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Modeling for Transboundary Water Resources Planning and Allocation : Volume 5, Issue 1 (19/02/2008)

By Juízo, D.

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Book Id: WPLBN0003983634
Format Type: PDF Article :
File Size: Pages 35
Reproduction Date: 2015

Title: Modeling for Transboundary Water Resources Planning and Allocation : Volume 5, Issue 1 (19/02/2008)  
Author: Juízo, D.
Volume: Vol. 5, Issue 1
Language: English
Subject: Science, Hydrology, Earth
Collections: Periodicals: Journal and Magazine Collection, Copernicus GmbH
Historic
Publication Date:
2008
Publisher: Copernicus Gmbh, Göttingen, Germany
Member Page: Copernicus Publications

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Lidén, R., & Juízo, D. (2008). Modeling for Transboundary Water Resources Planning and Allocation : Volume 5, Issue 1 (19/02/2008). Retrieved from http://www.worldlibrary.in/


Description
Description: Universidade Eduardo Mondlane, Faculdade de Engenharia, Av. de Moçambique, CP 257, Km 1.5, Maputo, Moçambique. International water resources agreements for transboundary rivers in southern Africa are based on system analysis models for water planning and allocation. The Water Resources Yield Model (WRYM) developed in South Africa has so far been the only model applied in official joint water resources studies aimed to form water-sharing agreements. The continuous discussion around the model performance and growing distress over it being South African, where it was originally developed, while South Africa is one of the interested parties in the process, results in an increased controversy over the system analysis results that are often only meant to guide in selecting the options for water resources management in a given set of scenarios. The objective of this study was therefore to assess the model performance of two other models; WAFLEX and WEAP21 in the Umbeluzi River Basin system where the WRYM was previously applied as part of a Joint River Basin Study. A set of basin development scenarios was equally tested in the three models and the results compared. The results show that the three models all are possible tools for system analysis of river basins in southern Africa, although the structure and complexity of the models are different. The obtained level of satisfaction for specific water users could, however, vary depending on which model was used, which causes uncertainties. The reason for the diverse results is the structurally different ways of describing allocation and prioritization of water in the three models. However, the large degrees of freedom in all system models cause even larger uncertainty in the results since the model user can, intentionally or unintentionally, direct the results to favor certain water users. The conclusion of this study is therefore that the choice of model does not per se affect the decision of best water allocation and infrastructure layout of a shared river basin. The chosen allocation and prioritization principles for the specific river basin and the model user's experience and integrity are more important factors to find the optimal and equitable allocation.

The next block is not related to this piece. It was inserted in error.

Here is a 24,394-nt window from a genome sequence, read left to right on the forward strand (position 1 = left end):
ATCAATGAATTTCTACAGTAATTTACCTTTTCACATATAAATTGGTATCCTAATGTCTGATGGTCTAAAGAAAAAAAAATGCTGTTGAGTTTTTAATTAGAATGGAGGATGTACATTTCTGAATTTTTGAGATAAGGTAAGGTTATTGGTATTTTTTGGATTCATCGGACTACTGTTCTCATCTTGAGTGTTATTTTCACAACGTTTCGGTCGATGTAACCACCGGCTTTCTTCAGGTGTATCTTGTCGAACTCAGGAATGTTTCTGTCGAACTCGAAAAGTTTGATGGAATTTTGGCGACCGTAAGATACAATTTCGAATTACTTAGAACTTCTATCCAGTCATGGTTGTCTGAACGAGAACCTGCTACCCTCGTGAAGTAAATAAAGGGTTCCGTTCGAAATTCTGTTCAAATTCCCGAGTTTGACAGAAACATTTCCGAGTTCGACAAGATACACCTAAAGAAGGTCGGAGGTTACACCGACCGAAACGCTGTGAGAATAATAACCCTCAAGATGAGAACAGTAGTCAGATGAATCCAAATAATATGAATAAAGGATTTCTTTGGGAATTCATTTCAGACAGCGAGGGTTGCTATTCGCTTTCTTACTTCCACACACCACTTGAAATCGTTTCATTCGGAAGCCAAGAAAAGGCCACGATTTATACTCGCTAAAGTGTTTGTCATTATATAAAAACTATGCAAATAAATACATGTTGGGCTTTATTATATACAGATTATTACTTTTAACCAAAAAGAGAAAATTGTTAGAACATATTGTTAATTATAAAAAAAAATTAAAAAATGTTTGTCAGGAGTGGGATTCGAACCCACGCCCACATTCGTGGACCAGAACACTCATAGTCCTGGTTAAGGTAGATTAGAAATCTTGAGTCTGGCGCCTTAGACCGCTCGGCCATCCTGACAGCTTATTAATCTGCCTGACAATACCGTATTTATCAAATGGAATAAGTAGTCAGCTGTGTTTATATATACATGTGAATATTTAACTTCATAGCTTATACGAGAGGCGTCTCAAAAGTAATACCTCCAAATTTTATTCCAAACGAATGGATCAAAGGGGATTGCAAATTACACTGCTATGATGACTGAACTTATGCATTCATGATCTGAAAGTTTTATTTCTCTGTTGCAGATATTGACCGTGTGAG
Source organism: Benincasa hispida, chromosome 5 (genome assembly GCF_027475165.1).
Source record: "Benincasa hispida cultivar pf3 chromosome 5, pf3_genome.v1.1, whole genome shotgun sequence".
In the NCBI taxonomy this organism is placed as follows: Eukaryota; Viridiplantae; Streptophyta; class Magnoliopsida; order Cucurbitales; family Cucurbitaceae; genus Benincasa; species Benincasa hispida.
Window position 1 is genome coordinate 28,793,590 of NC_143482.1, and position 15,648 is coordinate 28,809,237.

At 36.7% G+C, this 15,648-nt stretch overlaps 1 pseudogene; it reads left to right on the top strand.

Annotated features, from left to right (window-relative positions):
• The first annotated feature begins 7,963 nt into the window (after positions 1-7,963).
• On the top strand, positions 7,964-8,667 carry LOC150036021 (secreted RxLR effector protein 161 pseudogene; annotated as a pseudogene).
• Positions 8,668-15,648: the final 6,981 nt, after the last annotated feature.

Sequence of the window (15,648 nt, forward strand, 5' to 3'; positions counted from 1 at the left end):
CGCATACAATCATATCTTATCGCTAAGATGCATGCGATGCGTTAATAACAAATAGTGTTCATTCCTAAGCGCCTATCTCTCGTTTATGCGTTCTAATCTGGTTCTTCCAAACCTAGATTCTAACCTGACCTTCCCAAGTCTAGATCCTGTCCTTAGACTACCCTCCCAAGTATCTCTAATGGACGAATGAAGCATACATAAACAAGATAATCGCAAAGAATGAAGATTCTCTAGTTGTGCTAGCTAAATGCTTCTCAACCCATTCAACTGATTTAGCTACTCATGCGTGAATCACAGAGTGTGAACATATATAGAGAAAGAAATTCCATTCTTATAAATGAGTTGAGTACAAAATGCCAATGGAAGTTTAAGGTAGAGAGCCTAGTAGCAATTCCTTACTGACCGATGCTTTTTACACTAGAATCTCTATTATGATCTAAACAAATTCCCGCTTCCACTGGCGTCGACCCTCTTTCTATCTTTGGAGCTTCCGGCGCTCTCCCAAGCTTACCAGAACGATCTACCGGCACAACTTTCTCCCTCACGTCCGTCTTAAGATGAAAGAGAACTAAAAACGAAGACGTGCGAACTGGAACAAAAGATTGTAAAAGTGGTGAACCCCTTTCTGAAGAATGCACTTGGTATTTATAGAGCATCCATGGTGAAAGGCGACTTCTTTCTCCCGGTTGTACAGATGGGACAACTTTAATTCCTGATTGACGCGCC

Summary
Modeling for transboundary water resources planning and allocation

Excerpt
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